If every particle in the known universe could create a billion addresses a second for the entire age of the universe, they would generate about one-quintillionth of the possible addresses.
Sorry JoelKatz. I know you mean to say "It's highly unlikely" (TM), but you're way overestimating the address space which is numerous orders of magnitude LESS than the number of atoms in the universe (what I think you mean by particle), so if every atom generated just ONE address, the vast majority of them would be expected to collide with others. In fact, unique values would be exceedingly rare.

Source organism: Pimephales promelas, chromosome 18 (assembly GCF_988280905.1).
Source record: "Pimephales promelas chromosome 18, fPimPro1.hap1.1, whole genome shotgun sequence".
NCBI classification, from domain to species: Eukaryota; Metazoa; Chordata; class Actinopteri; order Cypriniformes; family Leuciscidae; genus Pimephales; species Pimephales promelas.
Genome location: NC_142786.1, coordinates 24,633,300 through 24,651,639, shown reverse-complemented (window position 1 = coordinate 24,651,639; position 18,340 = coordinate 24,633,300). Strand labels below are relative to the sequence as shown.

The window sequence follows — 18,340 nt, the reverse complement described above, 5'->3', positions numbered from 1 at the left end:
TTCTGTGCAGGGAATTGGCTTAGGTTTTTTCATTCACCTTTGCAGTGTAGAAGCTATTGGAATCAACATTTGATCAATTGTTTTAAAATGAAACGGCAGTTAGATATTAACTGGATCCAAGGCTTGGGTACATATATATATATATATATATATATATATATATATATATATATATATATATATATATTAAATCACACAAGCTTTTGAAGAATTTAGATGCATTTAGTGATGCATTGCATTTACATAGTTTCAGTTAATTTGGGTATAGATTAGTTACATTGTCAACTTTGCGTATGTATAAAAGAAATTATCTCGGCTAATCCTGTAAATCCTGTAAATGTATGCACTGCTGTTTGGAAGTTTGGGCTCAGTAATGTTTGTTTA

Is it possible that some individual on the planet has a unique birthday?
The size of the 160 bit SHA-1 key space is in the same order of magnitude as the number of atoms in the Earth (~10^50)
This estimate is accurate to about one order of magnitude. If every atom of the Earth generated ONE address, then the chance of collision approaches 100% and only about half of all addresses would be expected to be unique.